Do you ever worry that your children or grandchildren will blow their inheritance you’ve worked decades to build up? Are you a recent college grad looking for advice on building a solid financial foundation? Or are you mid-career and recognizing the need to step up your savings game? If you answered yes to any of these questions, then this list of books about money might be of interest. My comments are in parentheses below, followed by snippets from each book.
The Millionaire Next Door – (My all-time favorite book about money and building wealth. Even though this was first published 20 years ago, and some of the dollar figures seem quaint, the lessons and practices still apply.) Wealth is not the same as income. Wealth is what you accumulate, not what you spend. Wealth and hyperconsumption don’t go hand in hand as advertisers would have you believe. More often than not, wealth comes from hard work, perseverance, planning, and self-discipline. Over 80% of millionaires are self-made. For the vast majority, the journey to wealth is more satisfying than the destination. They live below their means, save at least 15% of their annual income, and live frugally. At least half of millionaires don’t live in upscale neighborhoods. They rank financial independence above having a high social status.
The Behavior Gap – (Have you heard of the Sketch Guy? You’ve probably seen his Sharpie graphs depicting financial situations. Carl Richards is his name. His books are great, too.) Limit your attention to things that meet two criteria–they matter to you and you can influence them. Develop a checklist of questions to ask yourself before making major financial decisions. Are you acting out of fear or greed, reacting to the media, doing this because others are, etc? The ability to build and protect wealth is often inversely related to knowing what’s going on in the market. If you’re like most people, you will find that the pain of loss outweighs the pleasure of gain. Our natural reaction is to sell after bad news (when the market is already down) and buy when the news is good (after the market is already up), thus indulging our fear and our greed. Planning for your financial future means dealing with the constant tension between living for today and saving for some future event. In the end, our own behavior is all that we can control.
Your Money or Your Life – (In a lot of ways, this book flies in the face of the American way of shop-til-you-drop and the pursuit of material goods. It might not appeal to you, but it does cause you to think.) Money is something we choose to trade our life energy for, but money isn’t buying us the happiness we seek. Fulfillment in life comes through purpose. Fulfillment in life lies not in our jobs but in the whole picture of our lives. Differentiate between needs and wants, between enough and clutter. Live below your means. Debt ties us to our jobs. How would you spend the next year of your life if you knew it was your last? Do it yourself. Get it for less. Buy it used. Take care of what you have. Be present.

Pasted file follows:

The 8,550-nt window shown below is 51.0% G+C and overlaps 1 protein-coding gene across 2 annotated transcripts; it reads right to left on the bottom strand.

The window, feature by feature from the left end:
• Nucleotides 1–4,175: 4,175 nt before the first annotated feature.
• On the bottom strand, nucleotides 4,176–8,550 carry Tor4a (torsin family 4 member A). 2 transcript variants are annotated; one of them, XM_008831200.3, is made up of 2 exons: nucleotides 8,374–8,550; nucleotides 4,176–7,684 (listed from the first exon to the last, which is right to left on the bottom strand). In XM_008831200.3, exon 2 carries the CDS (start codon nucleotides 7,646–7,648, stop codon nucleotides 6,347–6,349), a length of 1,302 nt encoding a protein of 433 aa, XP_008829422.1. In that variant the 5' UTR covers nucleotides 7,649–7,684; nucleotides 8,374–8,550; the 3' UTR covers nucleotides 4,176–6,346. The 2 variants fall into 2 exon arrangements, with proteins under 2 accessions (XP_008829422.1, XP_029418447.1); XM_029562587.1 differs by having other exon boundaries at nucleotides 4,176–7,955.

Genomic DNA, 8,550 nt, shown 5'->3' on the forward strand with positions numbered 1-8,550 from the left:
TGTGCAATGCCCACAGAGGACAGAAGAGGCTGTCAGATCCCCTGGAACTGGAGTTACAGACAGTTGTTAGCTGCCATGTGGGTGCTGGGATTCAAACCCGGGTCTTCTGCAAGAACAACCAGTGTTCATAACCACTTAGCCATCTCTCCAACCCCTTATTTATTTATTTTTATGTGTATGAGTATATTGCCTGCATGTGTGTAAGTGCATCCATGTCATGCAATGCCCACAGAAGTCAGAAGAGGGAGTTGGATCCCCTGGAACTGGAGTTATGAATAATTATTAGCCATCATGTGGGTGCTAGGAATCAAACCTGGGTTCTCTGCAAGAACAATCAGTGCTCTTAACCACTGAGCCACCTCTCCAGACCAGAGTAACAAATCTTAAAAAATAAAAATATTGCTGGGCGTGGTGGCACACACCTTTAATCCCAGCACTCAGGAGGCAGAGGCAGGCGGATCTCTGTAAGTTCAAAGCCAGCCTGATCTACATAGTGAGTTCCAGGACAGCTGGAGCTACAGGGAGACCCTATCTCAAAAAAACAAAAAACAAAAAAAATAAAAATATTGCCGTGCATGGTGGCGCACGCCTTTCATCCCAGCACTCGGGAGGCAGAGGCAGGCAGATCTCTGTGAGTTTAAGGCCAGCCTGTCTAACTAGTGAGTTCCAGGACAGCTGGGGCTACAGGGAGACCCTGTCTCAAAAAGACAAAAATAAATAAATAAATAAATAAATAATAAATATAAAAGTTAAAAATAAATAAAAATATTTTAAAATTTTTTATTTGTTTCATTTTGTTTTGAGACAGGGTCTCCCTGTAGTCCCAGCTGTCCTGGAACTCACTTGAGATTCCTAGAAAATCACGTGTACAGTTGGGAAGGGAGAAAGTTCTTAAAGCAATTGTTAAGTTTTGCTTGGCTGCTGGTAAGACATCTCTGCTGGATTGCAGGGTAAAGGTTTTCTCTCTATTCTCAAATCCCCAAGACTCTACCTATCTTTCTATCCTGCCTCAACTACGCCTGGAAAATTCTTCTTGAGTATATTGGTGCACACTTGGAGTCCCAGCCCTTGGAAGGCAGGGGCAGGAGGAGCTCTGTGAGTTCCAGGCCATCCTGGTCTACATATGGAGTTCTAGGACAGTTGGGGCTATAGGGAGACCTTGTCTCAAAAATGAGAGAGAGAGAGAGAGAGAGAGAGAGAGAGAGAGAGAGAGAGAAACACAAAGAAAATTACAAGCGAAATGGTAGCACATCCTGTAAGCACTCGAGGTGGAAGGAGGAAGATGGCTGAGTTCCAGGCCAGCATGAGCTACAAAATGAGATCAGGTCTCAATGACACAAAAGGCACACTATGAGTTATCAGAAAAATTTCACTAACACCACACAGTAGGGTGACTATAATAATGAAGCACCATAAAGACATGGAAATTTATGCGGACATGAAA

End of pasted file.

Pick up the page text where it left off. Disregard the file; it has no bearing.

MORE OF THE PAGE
Rich Dad Poor Dad – (This can be summed up as some people have a paycheck mentality and others have a net worth mentality. The latter is the way to build wealth.) The rich acquire assets, while the poor and middle class acquire liabilities that they think are assets. Most people work for everyone but themselves. They work first for the owners of the company, then for the government through taxes, and finally for the bank who owns their mortgage. Rich people tend to buy assets first and luxuries last. The poor and middle class tend to buy luxuries first and never get around to buying very many assets. Money isn’t taught at school, so it must be taught at home. It’s not how much money you make, it’s how much you keep. Every dollar we get in our hands we have the choice of what to do with it. Our spending habits reflect who we are and who we’re going to be.
The Automatic Millionaire – (Automate, automate, automate. Don’t let your spending get in the way of your saving. Out of sight, out of mind.) Pay yourself first and set it up so it’s automatic on a regular basis. Get your money to work for you. If you save $5 a day for 42 years and get a 10% return, you will have saved $1.2 million. Put aside the first 10-15% of your gross income, preferably in a 401(k) or other employer retirement plan. When it comes to debt if you have to use it, pay it off quickly. (This book was written when interest rates were higher than today, I will point out.) One way to use a 30-year mortgage to your advantage is to use a bi-weekly payment plan where you pay half of your mortgage payment every two weeks. This will allow you to pay off your mortgage 5-7 years earlier. Take an active role in your financial life and with your money, not a passive one.
There you have it. Five books about money and personal finance that are well worth the read. If you only have time for a couple, I would suggest the first two. And if I’ve left off a book or two that you think deserves to be on this list, send me an email firstname.lastname@example.org.
Clicking on the links above will result in leaving the Pittenger & Anderson, Inc. website. The opinions and ideas expressed on these external websites are those of third-party vendors and Pittenger & Anderson, Inc. has not approved or endorsed any of the third party content. For the full Terms & Conditions of using the Pittenger & Anderson, Inc. website, click on this link.